December 21, 2022
SIMA appeals to reject the abnormal ADD recommended on Viscose Staple Fibre
There are around 4000 spinning mills in India but local viscose fibre manufacturers able to supply only to less than 300 spinning mills. Southern India Mills’ Association, therefore, wants govt not to levy anti-dumping duty on viscose staple fibre. The duty will make raw material availability scarce resulting in industrial unrest.
Mr. Ravi Sam, Chairman, The Southern India Mills’ Association (SIMA), has appealed to the Union Finance Minister to reject the unrealistic recommendation made by the Directorate General of Trade Remedies (DGTR) and ensure the survival of MSME spinning mills, decentralized powerloom and handloom sector and also the garment sector. He has stated that the Aanti-dumping duties levy gives a protection to the tune of 28% to the indigenous VSF manufacturer. He has pointed out that majority of the imported raw material, machinery, etc., attract only 5% to 7.5% basic customs duty while such an abnormal protection is totally unwarranted and on the contrary, this would greatly affect the entire VSF value chain. He said that over two lakh powerlooms in the State of Tamilnadu had diverted to VSF fabric manufacturing and enabling value added exports. He has pointed out that anti-dumping duties levy would again make the fabric manufacturers to switch over to imports that would have serious impact on the MSME spinning mills. Mr. Ravi Sam has said that majority of the MSME spinning mills could blend Viscose Staple Fibre with the cotton to the tune of 10 to 15% and sustain their competitiveness which would be eroded with the recommended anti-dumping duties.
The Prime Minister has been taking various path breaking policy initiatives to address the raw material structural issues, especially the manmade fibres, the future growth engine of the Indian textile industry by removing the anti-dumping duties (ADD) levied on various raw materials including PTA and MEG, polyester staple fibres, acrylic fibre and viscose staple fibre. However, based on the appeal made by the Associations of MMF industry, Customs, Excise and Service Tax Appellate Tribunal (CESTAT), New Delhi had remanded the matter to DGTR to re-examine and consequently, the Directorate General of Trade Remedies (DGTR) has now recommended to levy 0.512 USD per kg anti-dumping duty on the Viscose Staple Fibre imported from Indonesia.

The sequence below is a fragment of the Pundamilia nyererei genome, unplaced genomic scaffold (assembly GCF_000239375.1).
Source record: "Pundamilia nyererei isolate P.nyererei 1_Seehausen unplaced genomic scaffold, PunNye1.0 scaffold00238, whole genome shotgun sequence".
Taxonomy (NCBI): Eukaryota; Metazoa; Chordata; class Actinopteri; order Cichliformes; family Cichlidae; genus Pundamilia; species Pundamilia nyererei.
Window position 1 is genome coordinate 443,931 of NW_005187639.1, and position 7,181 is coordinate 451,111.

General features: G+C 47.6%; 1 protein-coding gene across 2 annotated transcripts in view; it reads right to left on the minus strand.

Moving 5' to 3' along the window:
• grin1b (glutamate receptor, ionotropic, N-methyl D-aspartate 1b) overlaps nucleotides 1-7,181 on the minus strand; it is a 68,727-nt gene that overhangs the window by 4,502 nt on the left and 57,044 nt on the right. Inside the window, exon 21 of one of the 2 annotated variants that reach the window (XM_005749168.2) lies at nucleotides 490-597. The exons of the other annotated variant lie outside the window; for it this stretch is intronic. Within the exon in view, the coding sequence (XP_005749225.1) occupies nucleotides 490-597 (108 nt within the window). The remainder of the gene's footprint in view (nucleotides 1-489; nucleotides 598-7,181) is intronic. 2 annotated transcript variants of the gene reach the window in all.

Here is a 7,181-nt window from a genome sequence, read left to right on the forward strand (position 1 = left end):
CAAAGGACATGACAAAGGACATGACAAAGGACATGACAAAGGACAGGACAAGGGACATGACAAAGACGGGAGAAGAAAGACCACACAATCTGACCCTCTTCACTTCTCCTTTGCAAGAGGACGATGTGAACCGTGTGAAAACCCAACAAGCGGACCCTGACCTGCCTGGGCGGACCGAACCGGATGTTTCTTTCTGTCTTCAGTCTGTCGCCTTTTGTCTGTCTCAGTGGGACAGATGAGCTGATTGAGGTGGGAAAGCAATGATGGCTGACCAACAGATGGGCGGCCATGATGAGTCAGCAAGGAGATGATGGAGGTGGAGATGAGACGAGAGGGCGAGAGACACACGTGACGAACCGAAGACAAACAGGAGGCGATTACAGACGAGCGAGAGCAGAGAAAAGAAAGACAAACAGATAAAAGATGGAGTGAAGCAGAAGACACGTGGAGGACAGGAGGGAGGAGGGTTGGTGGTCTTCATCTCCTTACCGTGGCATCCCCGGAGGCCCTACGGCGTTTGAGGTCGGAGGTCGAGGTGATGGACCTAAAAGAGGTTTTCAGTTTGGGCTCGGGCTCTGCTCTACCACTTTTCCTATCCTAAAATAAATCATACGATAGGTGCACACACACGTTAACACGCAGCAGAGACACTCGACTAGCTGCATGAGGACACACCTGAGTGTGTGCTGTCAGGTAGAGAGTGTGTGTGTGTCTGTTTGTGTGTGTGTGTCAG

SIMA Chairman has stated that the indigenous VSF fibre manufacturer is not in a position to meet the growing demands of the VSF value chain, rationing their supply and affecting the potential growth of the industry. He has added that the indigenous fibre manufacturer has been supplying the fibre only to less than 300 spinning mills, while the country has around 4000 spinning mills. He has pointed out that any spinning mill in the country could buy any quantity of polyester staple fibre at an internationally competitive rate. After the removal of anti-dumping duties on VSF, any SSI spinning unit or open-end spinning unit could also buy VSF staple fibre at international price and cater to the needs of handloom and powerloom sector, says Mr. Ravi Sam. With the imposition of ADD, this raw material availability would again become scarce resulting in industrial unrest. Against this background, SIMA chairman has appealed to the Hon’ble Union Minister of Finance to reject the abnormal anti-dumping duties rate recommended by the DGTR.